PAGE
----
Roxburgh, Franciscan Friary
Country House, Friary
- Council Scottish Borders, The
- Parish Kelso
- Former Region Borders
- Former District Roxburgh
- Former County Roxburghshire
The Friary of St Peter's was located near Roxburgh, standing to the south-east of Kay Brae by the banks of the River Teviot. Its general location is fairly well known as parts of the buildings were still standing in the early nineteenth century. Today nothing survives of St Peter's, but a house named The Friars by Teviot Bridge is a reminder of their presence.
The exact year when the Franciscans built their friary remains unclear, but it is believed to have existed before 1243, and possibly as early as 1235, when the churchyard of the friary church was dedicated. The friary was occupied until the mid-sixteenth century, when it was partly destroyed in an English raid. Its lands passed to the Kers of Cessford at the Reformation.
The friars at Roxburgh were often caught up in the wars between England and Scotland. For example, in 1296, the warden of the friary delivered King John Balliol's fateful letter to Edward I of England, denying the supremacy of the English crown.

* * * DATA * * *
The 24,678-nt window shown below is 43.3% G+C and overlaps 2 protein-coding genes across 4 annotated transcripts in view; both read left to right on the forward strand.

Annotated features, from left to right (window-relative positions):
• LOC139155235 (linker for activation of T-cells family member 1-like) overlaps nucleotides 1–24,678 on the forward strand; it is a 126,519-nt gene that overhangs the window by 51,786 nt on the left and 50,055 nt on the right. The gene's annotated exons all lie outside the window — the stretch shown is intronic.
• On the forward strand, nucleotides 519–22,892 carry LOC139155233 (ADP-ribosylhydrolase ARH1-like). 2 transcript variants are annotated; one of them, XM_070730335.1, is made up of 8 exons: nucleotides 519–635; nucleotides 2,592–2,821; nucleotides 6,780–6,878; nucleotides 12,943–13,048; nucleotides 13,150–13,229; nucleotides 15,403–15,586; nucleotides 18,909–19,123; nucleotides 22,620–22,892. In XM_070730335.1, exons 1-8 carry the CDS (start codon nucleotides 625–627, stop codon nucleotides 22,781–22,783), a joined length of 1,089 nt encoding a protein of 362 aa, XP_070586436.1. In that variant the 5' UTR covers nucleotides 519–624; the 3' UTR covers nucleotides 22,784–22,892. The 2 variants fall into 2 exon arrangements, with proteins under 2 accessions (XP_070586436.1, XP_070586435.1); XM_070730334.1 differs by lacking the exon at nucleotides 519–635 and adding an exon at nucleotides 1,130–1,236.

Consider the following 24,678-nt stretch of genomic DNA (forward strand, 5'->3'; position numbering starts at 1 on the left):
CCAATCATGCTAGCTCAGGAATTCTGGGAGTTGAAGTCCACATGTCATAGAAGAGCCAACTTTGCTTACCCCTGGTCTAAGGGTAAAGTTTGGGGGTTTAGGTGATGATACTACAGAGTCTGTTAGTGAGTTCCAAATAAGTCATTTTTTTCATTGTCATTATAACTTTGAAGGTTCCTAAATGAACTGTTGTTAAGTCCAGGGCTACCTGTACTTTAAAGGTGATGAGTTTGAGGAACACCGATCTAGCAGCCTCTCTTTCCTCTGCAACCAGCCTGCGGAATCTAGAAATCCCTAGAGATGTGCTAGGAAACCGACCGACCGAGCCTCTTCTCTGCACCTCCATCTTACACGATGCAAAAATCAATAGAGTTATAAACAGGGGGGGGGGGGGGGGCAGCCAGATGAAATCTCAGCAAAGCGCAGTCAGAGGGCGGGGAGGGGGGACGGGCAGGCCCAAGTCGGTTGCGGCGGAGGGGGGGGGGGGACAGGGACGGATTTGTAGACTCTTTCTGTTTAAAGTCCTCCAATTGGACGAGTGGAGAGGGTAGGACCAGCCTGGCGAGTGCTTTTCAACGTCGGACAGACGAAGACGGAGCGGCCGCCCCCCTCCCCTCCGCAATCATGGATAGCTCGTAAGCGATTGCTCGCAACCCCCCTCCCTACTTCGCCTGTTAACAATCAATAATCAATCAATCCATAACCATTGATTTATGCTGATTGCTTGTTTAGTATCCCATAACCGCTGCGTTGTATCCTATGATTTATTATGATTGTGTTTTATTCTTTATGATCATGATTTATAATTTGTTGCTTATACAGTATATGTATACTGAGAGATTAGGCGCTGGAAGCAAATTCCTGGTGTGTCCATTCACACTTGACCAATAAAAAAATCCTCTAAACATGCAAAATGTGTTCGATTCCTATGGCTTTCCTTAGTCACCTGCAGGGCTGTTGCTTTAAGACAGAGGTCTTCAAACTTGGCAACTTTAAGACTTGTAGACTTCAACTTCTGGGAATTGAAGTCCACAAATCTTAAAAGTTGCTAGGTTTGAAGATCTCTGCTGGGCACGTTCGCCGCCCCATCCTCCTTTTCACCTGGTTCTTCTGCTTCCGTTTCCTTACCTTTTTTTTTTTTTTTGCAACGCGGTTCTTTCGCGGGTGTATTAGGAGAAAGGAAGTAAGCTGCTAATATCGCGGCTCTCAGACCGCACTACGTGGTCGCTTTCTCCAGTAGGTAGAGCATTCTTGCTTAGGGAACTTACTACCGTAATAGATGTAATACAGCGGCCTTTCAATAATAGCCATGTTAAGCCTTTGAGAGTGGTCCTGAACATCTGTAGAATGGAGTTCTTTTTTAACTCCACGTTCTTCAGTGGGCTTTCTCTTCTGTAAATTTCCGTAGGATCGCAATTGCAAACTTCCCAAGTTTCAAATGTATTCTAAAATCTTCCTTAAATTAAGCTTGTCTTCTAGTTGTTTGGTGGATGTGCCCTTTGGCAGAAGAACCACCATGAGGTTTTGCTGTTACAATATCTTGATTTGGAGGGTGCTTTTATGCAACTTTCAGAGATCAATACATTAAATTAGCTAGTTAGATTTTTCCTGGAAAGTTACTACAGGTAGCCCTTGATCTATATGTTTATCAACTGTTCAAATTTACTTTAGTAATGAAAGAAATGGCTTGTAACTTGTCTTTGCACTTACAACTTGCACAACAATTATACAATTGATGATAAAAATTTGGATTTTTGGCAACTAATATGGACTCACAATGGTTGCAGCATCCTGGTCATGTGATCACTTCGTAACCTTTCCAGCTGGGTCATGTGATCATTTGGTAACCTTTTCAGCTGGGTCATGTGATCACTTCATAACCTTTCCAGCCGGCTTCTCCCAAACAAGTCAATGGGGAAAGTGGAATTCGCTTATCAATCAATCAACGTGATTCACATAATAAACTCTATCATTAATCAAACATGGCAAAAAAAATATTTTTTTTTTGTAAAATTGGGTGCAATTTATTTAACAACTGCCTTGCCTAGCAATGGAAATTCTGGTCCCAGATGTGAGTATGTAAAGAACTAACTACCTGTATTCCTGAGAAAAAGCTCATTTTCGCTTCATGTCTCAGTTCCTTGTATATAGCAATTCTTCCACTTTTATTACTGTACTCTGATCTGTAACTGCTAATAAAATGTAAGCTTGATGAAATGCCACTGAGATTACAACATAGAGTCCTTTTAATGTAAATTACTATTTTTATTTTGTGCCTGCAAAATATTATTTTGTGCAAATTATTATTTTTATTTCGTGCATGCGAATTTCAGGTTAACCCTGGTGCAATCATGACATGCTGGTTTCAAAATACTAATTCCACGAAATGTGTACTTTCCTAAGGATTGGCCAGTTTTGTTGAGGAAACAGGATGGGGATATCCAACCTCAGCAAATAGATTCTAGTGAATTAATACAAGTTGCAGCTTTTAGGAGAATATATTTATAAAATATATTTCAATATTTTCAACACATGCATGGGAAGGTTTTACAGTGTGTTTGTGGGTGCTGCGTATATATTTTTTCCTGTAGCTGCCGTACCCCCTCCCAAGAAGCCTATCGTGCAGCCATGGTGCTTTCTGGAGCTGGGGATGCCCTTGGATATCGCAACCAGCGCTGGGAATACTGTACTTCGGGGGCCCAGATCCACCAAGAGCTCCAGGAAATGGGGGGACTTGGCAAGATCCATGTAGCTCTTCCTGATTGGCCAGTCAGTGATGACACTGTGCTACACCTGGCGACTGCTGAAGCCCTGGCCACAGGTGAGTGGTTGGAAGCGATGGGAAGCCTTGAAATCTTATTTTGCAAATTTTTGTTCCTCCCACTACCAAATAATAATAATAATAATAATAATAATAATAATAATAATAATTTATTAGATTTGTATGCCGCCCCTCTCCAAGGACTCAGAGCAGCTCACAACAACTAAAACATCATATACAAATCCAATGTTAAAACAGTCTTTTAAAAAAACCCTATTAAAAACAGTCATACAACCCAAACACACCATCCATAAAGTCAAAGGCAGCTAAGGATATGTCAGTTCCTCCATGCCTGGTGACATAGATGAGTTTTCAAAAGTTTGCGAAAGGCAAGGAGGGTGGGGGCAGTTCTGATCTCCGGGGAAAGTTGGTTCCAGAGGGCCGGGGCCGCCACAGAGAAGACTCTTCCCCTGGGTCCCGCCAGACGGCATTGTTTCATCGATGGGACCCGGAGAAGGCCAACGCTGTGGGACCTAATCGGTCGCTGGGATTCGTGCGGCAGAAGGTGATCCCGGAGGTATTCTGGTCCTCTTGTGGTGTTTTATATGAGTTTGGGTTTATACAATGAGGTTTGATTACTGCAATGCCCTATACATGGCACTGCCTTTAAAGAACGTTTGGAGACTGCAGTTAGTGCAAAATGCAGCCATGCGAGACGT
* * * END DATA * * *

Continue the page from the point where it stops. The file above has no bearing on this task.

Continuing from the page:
Text prepared by RCAHMS as part of the Accessing Scotland's Past project at http://www.accessingscotlandspast.org.uk
(NT 7194 3372) Convent of Grey Friars and Church of St Peter (NR) (Site of)
OS 6" map, (1938).
Shortly before 1243 a house of Minorites or Greyfriars was established at Roxburgh. The buildings of the House included the church of St Peter, beside which was a cemetery dedicated in 1235. The friars sold their property at the time of the Reformation to Sir Walter Ker of Cessford, and part of one building survived into the 19th century. The situation of the friary is therefore known and has been marked upon the OS map.
No remains exist here.
Visited by OS (RDL) 4 December 1963.